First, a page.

Waikato Women's Refuge Te Whakaruruhau is unique on many levels, but its driving force is to keep families safe.
Established in 1986 in response to rising rates of family violence and a lack of effective government intervention for Maori women and their whanau, today Te Whakaruruhau is the country's largest refuge and assists about 100 cases every week. It does so in a variety of ways that differ to other similar organisations, including operating a 24 hours a day, seven day a week service both on site and via its crisis/callout number (855 1569). It advocates for and works with men and aims to attend domestic violence police callouts within 30 minutes of being notified by emergency services.
Te Whakaruruhau chief executive Ruahine (Roni) Albert said: "Our priority is to keep our families safe, advocate on their behalf and support them by whatever means necessary to be able to return back to the community with practical tools to maintain a violence-free environment".
The organisation comprises five safe houses with the sixth one being renovated for use, 34 paid staff, five volunteers and additional paid staff who continue to volunteer well over their paid hours.
"We have a male advocate, and we're lobbying to access funds to secure more male advocates to cater to the numbers of men requiring assistance," said Roni.
Refuge staff member Lannell said they support women who want to cut ties with a violent partner and there are others who want to try to mend their relationship. That's when the Refuge facilitates family therapy and supports the man to change his behaviours.
Roni said it was important a Refuge staff member attends every domestic violence incident within an hour of the occurrence so families have an opportunity to make better decisions and arrests can take place if need be.
"It's also an opportunity to connect with the offenders to assess whether they want to make a difference or not about their behaviour," she said.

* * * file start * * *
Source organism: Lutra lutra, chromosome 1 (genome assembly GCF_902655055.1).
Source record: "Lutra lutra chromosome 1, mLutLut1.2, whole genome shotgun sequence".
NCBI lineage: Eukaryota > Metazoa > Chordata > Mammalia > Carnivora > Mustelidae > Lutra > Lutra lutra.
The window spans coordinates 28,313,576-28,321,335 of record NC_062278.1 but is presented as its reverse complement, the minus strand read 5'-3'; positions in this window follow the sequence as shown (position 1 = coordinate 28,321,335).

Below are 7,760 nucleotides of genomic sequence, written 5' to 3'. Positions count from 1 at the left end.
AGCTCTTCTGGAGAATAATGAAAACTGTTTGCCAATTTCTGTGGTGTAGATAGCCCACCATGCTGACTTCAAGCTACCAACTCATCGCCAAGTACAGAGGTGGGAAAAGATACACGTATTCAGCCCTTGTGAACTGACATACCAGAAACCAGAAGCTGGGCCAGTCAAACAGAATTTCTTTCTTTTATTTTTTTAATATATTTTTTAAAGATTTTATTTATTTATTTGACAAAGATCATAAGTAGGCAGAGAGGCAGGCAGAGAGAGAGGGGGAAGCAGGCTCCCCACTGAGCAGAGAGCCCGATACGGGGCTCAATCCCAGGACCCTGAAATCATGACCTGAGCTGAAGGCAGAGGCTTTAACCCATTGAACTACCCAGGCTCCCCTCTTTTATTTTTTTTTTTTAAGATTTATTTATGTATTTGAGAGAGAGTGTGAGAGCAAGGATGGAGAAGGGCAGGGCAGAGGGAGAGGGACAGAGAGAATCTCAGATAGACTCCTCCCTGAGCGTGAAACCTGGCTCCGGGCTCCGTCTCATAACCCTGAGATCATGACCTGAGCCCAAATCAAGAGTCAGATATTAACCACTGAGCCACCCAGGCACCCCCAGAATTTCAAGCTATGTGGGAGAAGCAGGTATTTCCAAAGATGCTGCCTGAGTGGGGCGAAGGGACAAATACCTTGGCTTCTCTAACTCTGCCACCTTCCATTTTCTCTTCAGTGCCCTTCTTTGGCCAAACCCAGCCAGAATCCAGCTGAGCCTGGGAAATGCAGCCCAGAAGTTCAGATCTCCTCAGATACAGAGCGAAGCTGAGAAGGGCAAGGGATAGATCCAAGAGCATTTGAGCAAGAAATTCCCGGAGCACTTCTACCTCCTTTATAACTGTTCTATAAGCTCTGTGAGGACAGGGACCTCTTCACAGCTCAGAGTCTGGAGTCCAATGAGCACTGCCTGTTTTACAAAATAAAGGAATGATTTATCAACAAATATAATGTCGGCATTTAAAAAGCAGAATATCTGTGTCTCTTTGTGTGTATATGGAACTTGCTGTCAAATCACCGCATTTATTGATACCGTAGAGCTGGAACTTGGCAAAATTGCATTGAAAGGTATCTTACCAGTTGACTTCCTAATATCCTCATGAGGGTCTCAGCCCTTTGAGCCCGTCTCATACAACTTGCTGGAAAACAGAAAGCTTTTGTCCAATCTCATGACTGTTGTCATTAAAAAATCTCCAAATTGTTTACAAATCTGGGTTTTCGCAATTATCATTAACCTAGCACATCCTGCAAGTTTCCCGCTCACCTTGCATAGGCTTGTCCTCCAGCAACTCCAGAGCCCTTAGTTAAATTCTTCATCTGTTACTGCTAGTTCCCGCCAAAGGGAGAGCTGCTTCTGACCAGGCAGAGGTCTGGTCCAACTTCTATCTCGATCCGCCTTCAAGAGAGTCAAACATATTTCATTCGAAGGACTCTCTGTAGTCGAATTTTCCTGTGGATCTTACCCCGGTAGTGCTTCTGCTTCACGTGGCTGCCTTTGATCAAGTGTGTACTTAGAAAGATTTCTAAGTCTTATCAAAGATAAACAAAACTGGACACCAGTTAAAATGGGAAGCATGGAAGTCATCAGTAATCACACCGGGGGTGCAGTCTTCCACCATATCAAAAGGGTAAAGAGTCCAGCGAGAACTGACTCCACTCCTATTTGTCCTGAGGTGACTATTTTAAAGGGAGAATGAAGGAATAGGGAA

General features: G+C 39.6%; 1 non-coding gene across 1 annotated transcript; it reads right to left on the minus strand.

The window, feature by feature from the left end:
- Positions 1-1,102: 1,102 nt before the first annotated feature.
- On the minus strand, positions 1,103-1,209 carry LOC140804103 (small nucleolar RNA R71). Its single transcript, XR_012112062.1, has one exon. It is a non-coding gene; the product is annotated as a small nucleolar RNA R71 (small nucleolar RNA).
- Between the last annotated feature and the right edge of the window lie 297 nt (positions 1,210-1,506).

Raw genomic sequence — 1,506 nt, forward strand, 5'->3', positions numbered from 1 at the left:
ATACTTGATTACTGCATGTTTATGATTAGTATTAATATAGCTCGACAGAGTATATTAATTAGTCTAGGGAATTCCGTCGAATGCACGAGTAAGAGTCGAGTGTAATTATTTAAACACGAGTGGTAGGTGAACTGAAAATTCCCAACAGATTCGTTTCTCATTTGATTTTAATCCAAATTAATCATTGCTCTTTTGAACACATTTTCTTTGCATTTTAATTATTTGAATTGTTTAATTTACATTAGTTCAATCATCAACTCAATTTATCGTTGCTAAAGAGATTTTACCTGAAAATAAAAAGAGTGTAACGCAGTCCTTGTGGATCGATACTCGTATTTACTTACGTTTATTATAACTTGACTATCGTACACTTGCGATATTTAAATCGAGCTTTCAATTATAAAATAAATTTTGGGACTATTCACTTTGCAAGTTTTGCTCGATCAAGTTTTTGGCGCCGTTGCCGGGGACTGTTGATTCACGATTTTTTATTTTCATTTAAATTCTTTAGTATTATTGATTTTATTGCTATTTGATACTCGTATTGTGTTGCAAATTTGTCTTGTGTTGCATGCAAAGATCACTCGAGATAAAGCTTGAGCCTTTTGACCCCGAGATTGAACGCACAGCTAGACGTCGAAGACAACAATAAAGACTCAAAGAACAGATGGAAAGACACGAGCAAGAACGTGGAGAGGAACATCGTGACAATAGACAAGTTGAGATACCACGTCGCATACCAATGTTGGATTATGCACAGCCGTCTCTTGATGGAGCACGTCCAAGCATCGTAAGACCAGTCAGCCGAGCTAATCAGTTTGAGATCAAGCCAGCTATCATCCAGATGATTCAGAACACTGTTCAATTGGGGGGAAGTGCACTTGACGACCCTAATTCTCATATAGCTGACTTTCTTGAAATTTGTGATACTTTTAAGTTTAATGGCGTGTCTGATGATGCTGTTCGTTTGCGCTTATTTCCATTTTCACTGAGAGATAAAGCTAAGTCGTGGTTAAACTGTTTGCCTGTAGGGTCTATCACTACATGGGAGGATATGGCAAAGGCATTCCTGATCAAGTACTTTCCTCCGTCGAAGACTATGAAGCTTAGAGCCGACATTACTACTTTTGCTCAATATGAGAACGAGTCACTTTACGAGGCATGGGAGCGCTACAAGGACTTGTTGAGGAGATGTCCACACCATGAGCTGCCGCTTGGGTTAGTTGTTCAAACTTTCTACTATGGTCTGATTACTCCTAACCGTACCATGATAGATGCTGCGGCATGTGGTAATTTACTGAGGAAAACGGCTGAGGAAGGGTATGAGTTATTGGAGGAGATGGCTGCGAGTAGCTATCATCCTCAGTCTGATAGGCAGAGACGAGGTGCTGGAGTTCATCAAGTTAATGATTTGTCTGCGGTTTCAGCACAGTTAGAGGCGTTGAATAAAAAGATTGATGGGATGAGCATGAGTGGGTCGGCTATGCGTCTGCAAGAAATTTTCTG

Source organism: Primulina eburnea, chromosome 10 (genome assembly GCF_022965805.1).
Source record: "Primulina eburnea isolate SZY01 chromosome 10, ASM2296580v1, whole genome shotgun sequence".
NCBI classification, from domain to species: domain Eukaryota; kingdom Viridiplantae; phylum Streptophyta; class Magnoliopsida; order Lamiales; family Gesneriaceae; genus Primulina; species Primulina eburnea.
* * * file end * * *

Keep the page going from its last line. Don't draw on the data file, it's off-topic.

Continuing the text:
"The fastest way to protect our families is connect with the offender and develop a direct communication about his future and his family's. There needs to be support available for the men to access counselling, financial assistance, housing etc, many of the avenues our women need, and a male advocate who works closely with all the family violence specialists to enhance the safety of her and the children."
Looming large on the horizon for Te Whakaruruhau is the work that needs to be done to get its sixth safe house to a liveable standard.
"In October 2014 we were offered a 10-bedroom facility from Braemar Hospital due to limited safe housing for high risk families in need," said Roni. The building was moved off the Braemar site and renovation work has begun.
Roni said they had support from all corners of the community focused on getting the building completed by Christmas - traditionally their busiest time of year.
Businesses and individuals have donated building materials, household goods and offered practical support such as painting.
The new building will accommodate five high-risk families.
Once the renovation is complete, Te Whakaruruhau needs to find the money to operate the safe house.
Roni said government departments and community organisations should reassess whether their service's ability to assist women and children coming away from violent relationships and whether their systems can provide financial assistance, housing, waive debts, court fees and fines, access medical assistance, and provide clothing and fees for schools.
"There's a lot of government legislation that makes it difficult for women to come away from a violent relationship. The legislation needs to be reassessed and made easier for women to see they have a range of options to choose from if they want to leave."
Te Whakaruruhau assists 350-400 women and children each month. Annually, they assist 6500-8100 women, men and children but are only contracted to assist 1551. They did that within the first four months of this year.
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